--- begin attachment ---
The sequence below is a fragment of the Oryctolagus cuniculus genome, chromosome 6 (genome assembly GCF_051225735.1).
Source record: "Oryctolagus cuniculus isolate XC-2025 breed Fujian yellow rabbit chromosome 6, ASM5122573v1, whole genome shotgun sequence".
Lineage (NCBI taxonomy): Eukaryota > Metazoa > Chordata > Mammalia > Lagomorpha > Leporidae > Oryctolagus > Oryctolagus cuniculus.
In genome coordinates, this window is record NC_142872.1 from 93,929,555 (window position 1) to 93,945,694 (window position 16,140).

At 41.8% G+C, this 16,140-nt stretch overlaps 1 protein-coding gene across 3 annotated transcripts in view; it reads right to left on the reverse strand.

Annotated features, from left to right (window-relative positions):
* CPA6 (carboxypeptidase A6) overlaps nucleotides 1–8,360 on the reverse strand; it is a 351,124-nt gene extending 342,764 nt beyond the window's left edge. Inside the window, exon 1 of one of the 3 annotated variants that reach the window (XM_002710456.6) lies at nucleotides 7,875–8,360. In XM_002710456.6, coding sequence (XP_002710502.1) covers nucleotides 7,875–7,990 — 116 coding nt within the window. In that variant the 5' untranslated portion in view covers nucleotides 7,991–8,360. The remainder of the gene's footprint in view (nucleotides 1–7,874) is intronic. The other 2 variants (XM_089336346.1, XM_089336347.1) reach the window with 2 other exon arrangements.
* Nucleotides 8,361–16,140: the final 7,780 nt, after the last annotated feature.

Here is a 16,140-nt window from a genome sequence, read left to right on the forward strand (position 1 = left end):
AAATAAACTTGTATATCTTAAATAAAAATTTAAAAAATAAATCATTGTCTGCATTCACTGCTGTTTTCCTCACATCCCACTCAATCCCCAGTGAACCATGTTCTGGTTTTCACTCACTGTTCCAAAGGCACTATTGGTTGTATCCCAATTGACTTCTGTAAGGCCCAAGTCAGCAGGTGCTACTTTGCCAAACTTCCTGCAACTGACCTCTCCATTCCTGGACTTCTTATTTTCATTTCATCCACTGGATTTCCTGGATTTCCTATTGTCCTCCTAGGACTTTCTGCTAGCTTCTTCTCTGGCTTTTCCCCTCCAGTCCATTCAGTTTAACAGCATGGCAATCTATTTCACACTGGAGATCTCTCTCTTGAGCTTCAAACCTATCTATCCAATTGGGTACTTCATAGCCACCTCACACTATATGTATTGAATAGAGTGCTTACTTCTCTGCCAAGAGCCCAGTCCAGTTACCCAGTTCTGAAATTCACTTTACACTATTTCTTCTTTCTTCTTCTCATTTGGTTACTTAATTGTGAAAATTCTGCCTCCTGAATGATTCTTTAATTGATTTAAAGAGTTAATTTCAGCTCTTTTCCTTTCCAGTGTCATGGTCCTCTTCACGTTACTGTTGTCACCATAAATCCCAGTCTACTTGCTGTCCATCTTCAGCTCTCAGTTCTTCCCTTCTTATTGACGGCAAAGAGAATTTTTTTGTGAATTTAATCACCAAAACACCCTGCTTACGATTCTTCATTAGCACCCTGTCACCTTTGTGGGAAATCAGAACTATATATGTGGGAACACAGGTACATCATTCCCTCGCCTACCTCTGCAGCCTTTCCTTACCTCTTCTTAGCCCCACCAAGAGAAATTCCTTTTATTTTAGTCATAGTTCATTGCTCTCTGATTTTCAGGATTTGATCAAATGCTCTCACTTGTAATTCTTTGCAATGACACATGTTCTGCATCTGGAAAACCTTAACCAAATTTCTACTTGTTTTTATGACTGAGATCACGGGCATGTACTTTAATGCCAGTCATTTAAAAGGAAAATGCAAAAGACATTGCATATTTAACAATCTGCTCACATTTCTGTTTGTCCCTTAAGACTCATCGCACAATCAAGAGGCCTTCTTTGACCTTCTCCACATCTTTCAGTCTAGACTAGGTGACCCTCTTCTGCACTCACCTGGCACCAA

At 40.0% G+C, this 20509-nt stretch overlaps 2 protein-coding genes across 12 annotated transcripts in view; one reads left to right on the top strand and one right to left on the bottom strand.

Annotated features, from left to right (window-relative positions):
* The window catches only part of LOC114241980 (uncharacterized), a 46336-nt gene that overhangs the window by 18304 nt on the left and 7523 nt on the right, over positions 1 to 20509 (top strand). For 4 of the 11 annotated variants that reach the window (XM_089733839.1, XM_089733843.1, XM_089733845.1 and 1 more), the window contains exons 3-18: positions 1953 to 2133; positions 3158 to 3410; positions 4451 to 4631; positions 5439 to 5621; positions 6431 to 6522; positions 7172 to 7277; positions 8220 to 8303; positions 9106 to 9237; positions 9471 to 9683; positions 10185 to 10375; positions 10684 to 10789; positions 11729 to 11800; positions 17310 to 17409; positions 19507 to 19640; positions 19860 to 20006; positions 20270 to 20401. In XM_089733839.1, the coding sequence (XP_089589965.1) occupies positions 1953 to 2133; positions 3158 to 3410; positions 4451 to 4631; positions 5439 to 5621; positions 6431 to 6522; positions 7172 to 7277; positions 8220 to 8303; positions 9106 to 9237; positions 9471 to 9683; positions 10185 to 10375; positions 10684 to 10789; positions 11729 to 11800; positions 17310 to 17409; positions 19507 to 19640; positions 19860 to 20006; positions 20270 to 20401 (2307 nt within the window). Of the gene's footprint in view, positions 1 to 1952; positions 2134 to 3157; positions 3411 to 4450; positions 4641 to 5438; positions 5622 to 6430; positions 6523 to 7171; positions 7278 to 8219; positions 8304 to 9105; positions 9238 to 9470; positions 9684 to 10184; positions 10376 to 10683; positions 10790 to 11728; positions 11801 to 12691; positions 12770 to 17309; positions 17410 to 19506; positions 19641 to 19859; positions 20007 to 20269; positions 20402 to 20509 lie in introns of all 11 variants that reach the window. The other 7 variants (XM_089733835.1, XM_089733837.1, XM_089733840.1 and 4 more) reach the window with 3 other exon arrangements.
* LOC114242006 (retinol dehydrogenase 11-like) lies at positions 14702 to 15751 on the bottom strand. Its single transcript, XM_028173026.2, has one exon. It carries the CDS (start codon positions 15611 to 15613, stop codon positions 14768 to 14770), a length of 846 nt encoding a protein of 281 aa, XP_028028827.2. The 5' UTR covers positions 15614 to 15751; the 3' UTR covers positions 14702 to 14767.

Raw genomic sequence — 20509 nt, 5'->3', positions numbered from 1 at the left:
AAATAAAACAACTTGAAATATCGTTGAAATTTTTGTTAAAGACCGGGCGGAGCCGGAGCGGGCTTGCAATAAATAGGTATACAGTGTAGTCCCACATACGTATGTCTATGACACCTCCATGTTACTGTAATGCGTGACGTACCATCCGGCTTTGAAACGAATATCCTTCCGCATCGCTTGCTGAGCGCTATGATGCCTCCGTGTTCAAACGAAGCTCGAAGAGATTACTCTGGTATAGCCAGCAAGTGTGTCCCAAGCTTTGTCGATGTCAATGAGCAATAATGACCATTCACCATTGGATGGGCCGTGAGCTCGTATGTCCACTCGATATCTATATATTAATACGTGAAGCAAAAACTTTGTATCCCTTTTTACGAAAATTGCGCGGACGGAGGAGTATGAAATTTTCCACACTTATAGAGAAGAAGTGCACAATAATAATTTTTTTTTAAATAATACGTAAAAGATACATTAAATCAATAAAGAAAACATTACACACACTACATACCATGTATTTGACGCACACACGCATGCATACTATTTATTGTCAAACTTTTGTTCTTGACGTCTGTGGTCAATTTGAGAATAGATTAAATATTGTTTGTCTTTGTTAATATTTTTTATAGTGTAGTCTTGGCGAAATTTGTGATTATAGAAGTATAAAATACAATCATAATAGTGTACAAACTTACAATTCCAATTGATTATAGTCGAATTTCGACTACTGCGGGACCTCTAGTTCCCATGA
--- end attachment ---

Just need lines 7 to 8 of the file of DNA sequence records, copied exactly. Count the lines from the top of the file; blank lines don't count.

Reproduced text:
* CPA6 (carboxypeptidase A6) overlaps nucleotides 1–8,360 on the reverse strand; it is a 351,124-nt gene extending 342,764 nt beyond the window's left edge. Inside the window, exon 1 of one of the 3 annotated variants that reach the window (XM_002710456.6) lies at nucleotides 7,875–8,360. In XM_002710456.6, coding sequence (XP_002710502.1) covers nucleotides 7,875–7,990 — 116 coding nt within the window. In that variant the 5' untranslated portion in view covers nucleotides 7,991–8,360. The remainder of the gene's footprint in view (nucleotides 1–7,874) is intronic. The other 2 variants (XM_089336346.1, XM_089336347.1) reach the window with 2 other exon arrangements.
* Nucleotides 8,361–16,140: the final 7,780 nt, after the last annotated feature.